How to spot bed bugs? Bed bugs are small brownish insects that usually feed on human blood at night. An adult bed bug is almost the size of an apple seed, however, after feeding, it can swell up and look reddish in color. Detecting bed bugs can be rather difficult as they are tiny and can easily fit into crevices and cracks. If a credit card can go through a crack, so can a bedbug.
5 Effective Ways to Spot Bed Bugs
Bed bugs widely inhabit the piping of mattresses, headboards, seams of couches, and chairs, between the cushions, and are found in the many folds of curtains too. They can also be found in the joint of drawers and receptacles of electrical sockets and appliances. Below are some indicators of how to spot bed bug infestations:
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1) Bed bug bites – Bed bugs are usually active at night and mainly bite people when they are sleeping. Bed bug bites are commonly found on body parts that are usually uncovered when you sleep, like your face, arms, shoulders, neck, and legs. These bites normally range from tiny itches to inflamed red blisters over a course of a few days.
The bites may not become obvious for several days for some individuals, whereas, others may develop red welts, itching, and swelling the day after being bitten by bed bugs. Bed bug bites are not always initially painful and can go unnoticed for hours or sometimes even days. So this allows bed bugs to withdraw human blood for up to 10 minutes with every feeding. Bed bugs usually pierce the human skin with their elongated beaks to extract blood.
2) Live bugs – Adult bed bugs are about 4.5mm, have a rusty brown color, and are quite easy to spot. They move quickly and the recently hatched bed bugs are almost invisible to the naked eye as their color varies from transparent to a light yellow color.
If you are lucky enough you may see live bed bugs stealthily crawling back into the seams of your mattress or towards the headboard of your bed. These bugs would generally be the ones who have just had their feed and crawl slower than they usually would.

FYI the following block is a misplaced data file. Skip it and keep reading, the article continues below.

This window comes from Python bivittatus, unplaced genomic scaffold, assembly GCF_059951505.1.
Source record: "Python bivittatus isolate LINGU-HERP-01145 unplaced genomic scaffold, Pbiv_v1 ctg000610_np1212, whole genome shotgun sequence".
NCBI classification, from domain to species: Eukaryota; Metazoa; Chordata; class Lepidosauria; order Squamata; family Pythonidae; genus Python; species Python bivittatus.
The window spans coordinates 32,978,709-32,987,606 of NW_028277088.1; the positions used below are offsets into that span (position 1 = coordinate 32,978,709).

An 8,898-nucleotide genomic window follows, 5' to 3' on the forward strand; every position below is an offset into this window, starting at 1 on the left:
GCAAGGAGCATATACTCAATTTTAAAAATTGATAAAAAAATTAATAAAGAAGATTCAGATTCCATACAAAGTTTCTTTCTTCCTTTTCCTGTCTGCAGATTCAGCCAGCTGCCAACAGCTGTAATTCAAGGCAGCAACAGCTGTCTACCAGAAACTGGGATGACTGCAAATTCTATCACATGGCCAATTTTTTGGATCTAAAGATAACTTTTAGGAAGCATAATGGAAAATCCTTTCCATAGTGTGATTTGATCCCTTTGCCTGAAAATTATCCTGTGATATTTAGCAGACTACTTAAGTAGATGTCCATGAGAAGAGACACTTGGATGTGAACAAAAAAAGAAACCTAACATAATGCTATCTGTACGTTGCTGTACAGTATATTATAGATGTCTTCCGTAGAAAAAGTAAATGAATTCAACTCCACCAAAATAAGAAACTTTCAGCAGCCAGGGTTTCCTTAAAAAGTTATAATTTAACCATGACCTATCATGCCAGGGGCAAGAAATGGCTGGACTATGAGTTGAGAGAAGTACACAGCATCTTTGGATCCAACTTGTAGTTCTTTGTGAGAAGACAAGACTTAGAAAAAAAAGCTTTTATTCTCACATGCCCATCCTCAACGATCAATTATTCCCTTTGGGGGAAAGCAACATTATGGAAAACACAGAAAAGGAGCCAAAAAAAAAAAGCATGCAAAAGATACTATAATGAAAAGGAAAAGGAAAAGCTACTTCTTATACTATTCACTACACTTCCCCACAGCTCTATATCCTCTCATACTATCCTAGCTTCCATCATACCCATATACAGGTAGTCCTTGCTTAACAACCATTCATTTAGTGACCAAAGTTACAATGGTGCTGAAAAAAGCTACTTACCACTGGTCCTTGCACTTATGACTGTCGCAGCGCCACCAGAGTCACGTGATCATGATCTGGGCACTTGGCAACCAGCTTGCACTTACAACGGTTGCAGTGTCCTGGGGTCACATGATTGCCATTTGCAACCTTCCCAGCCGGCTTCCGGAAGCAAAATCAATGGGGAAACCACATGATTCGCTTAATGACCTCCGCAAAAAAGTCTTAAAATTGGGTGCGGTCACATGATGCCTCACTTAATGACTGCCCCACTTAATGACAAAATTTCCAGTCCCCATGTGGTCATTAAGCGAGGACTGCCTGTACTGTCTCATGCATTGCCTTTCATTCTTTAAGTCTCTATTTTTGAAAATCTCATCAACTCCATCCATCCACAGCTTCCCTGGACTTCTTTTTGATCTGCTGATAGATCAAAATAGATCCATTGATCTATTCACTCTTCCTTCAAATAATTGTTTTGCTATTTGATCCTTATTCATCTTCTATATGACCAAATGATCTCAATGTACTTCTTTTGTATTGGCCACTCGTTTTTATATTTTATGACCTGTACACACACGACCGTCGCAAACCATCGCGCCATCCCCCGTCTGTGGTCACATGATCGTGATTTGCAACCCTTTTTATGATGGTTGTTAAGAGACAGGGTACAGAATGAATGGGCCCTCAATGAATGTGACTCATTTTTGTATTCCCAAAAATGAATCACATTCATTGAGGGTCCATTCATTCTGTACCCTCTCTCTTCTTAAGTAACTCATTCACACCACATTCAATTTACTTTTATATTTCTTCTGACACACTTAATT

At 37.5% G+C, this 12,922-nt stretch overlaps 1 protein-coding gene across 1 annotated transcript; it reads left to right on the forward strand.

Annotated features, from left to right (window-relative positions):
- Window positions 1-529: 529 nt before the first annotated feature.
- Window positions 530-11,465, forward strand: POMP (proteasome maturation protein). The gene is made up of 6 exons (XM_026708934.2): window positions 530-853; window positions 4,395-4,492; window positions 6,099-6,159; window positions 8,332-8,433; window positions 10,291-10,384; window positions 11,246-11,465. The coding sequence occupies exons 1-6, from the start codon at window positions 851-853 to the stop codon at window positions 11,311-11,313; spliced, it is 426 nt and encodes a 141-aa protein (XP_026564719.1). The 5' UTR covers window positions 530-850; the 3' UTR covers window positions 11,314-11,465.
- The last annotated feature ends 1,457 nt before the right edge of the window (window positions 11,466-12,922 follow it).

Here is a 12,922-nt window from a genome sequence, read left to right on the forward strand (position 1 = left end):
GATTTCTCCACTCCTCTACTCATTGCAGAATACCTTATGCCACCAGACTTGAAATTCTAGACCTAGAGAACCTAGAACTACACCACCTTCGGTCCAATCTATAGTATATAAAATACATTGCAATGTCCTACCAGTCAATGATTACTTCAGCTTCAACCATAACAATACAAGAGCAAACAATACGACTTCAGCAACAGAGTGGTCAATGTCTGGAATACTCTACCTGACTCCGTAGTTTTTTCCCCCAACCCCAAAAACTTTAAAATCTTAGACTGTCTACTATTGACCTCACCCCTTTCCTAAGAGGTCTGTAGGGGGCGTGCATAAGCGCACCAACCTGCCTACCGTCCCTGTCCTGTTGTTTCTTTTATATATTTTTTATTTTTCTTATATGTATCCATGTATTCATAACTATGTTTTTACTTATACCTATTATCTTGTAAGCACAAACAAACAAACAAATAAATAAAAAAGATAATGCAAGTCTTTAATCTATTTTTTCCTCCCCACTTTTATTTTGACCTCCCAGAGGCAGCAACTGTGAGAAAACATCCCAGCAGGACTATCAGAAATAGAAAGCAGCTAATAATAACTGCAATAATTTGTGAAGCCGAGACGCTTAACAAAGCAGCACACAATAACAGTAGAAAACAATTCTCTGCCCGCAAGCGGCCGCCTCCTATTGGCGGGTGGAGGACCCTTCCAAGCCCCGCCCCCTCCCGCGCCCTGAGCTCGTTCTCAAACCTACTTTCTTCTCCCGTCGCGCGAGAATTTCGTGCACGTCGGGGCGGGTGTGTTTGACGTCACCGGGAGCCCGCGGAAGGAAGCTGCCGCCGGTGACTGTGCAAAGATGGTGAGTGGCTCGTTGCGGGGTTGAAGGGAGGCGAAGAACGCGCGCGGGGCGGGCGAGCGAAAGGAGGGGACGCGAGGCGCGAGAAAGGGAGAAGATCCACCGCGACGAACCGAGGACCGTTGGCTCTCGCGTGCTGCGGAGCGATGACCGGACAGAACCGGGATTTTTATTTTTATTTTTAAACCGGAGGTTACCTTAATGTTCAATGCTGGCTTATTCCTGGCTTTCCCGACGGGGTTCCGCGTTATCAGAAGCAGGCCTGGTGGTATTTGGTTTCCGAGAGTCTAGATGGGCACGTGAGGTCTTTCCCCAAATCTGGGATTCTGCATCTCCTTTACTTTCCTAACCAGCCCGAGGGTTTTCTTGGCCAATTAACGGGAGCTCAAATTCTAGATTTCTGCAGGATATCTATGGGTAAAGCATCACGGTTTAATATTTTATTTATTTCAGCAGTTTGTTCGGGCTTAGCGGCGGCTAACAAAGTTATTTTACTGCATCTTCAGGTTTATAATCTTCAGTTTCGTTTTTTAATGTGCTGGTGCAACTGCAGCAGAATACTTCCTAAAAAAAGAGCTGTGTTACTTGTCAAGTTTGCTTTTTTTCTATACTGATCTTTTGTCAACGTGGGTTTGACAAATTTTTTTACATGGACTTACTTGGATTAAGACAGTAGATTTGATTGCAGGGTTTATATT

3) Stains and spots – When changing positions while you sleep, your body weight can crush bed bugs, and when they bleed they leave reddish clusters of rusty-looking stains or spots on your mattress and bedsheets. Bed bug excrement also leaves black spots like that of a fabric marker. These are one of the most common indicators of bedbugs.
4) Eggs and skins – You may also find bed bug eggs that they lay to reproduce and further their generation. The size of the eggs is about a millimeter and milky white in color. They usually are laid in crevices of mattress seams and sometimes under the furniture cushions.
As the size of their eggs is really small, a single egg is quite impossible to detect with the naked eye. Before turning into adult bed bugs, the young ones called nymphs shed their pale yellow skins about 5 times. The shed skins look like a live bugs, but are translucent and do not move. The skins and eggs are yet another way to confirm bed bug infestations.
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5) Odor – The scent glands of bed bugs secrete a musty odor, often likened to that of berries. This odor is called an alarm pheromone. If the infestation is large enough, you can easily detect this bed bug smell. At higher concentrations, the odor can be unpleasant.
You would imagine that bed bug poop too would smell like any other, however, as their main feed is on blood which is rich in iron, their poop has got a kind of musty smell. As a result, bed bug poop smells like human blood.
Once you have spotted bed bugs and confirmed the infestation, you need to get rid of them quicker than you found them. They reproduce quickly and this could lead to an even larger infestation that you may not be able to control with household remedies. If you have a larger infestation on your hands, getting rid of the bed bugs will typically require a strategic approach with professional methods to completely remove them from your home.
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